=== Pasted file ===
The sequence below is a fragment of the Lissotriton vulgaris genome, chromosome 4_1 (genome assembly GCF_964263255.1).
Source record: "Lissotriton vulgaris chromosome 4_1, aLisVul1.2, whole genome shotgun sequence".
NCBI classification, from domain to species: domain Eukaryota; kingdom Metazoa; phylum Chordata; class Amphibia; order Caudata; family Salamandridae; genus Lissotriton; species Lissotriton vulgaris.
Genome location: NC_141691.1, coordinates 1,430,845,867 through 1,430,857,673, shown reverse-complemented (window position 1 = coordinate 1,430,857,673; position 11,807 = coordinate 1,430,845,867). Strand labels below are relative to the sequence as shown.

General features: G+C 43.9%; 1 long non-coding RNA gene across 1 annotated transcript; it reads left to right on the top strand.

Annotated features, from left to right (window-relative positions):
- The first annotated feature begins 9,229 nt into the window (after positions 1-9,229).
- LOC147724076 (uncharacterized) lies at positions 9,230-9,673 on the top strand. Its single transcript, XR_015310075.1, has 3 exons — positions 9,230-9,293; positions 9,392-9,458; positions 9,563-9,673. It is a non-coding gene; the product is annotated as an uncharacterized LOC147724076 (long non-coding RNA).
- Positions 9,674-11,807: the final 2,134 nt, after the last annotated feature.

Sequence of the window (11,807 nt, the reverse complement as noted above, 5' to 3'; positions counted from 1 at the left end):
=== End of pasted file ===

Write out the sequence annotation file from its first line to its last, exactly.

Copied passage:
The sequence below is a fragment of the Lissotriton vulgaris genome, chromosome 4_1 (genome assembly GCF_964263255.1).
Source record: "Lissotriton vulgaris chromosome 4_1, aLisVul1.2, whole genome shotgun sequence".
NCBI classification, from domain to species: domain Eukaryota; kingdom Metazoa; phylum Chordata; class Amphibia; order Caudata; family Salamandridae; genus Lissotriton; species Lissotriton vulgaris.
Genome location: NC_141691.1, coordinates 1,430,845,867 through 1,430,857,673, shown reverse-complemented (window position 1 = coordinate 1,430,857,673; position 11,807 = coordinate 1,430,845,867). Strand labels below are relative to the sequence as shown.

General features: G+C 43.9%; 1 long non-coding RNA gene across 1 annotated transcript; it reads left to right on the top strand.

Annotated features, from left to right (window-relative positions):
- The first annotated feature begins 9,229 nt into the window (after positions 1-9,229).
- LOC147724076 (uncharacterized) lies at positions 9,230-9,673 on the top strand. Its single transcript, XR_015310075.1, has 3 exons — positions 9,230-9,293; positions 9,392-9,458; positions 9,563-9,673. It is a non-coding gene; the product is annotated as an uncharacterized LOC147724076 (long non-coding RNA).
- Positions 9,674-11,807: the final 2,134 nt, after the last annotated feature.

Sequence of the window (11,807 nt, the reverse complement as noted above, 5' to 3'; positions counted from 1 at the left end):